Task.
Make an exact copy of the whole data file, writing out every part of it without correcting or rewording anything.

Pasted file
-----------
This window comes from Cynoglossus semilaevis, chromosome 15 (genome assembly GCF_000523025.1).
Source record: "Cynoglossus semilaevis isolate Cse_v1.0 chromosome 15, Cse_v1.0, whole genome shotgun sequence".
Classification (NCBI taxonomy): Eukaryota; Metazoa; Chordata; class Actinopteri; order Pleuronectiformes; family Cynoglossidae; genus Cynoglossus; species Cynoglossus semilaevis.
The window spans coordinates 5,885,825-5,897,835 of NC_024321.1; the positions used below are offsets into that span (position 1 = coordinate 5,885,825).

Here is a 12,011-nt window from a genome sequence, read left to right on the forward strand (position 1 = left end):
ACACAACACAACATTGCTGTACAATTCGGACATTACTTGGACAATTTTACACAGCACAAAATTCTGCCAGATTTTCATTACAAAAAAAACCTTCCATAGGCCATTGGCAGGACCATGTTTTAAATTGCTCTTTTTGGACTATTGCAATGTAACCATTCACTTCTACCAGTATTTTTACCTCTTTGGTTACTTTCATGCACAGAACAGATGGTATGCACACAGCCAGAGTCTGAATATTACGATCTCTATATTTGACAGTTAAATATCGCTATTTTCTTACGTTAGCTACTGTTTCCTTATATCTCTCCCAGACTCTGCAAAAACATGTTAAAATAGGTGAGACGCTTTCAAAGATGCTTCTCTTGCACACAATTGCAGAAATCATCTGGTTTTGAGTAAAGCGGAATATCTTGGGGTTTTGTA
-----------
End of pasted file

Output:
This window comes from Cynoglossus semilaevis, chromosome 15 (genome assembly GCF_000523025.1).
Source record: "Cynoglossus semilaevis isolate Cse_v1.0 chromosome 15, Cse_v1.0, whole genome shotgun sequence".
Classification (NCBI taxonomy): Eukaryota; Metazoa; Chordata; class Actinopteri; order Pleuronectiformes; family Cynoglossidae; genus Cynoglossus; species Cynoglossus semilaevis.
The window spans coordinates 5,885,825-5,897,835 of NC_024321.1; the positions used below are offsets into that span (position 1 = coordinate 5,885,825).

Here is a 12,011-nt window from a genome sequence, read left to right on the forward strand (position 1 = left end):
ACACAACACAACATTGCTGTACAATTCGGACATTACTTGGACAATTTTACACAGCACAAAATTCTGCCAGATTTTCATTACAAAAAAAACCTTCCATAGGCCATTGGCAGGACCATGTTTTAAATTGCTCTTTTTGGACTATTGCAATGTAACCATTCACTTCTACCAGTATTTTTACCTCTTTGGTTACTTTCATGCACAGAACAGATGGTATGCACACAGCCAGAGTCTGAATATTACGATCTCTATATTTGACAGTTAAATATCGCTATTTTCTTACGTTAGCTACTGTTTCCTTATATCTCTCCCAGACTCTGCAAAAACATGTTAAAATAGGTGAGACGCTTTCAAAGATGCTTCTCTTGCACACAATTGCAGAAATCATCTGGTTTTGAGTAAAGCGGAATATCTTGGGGTTTTGTA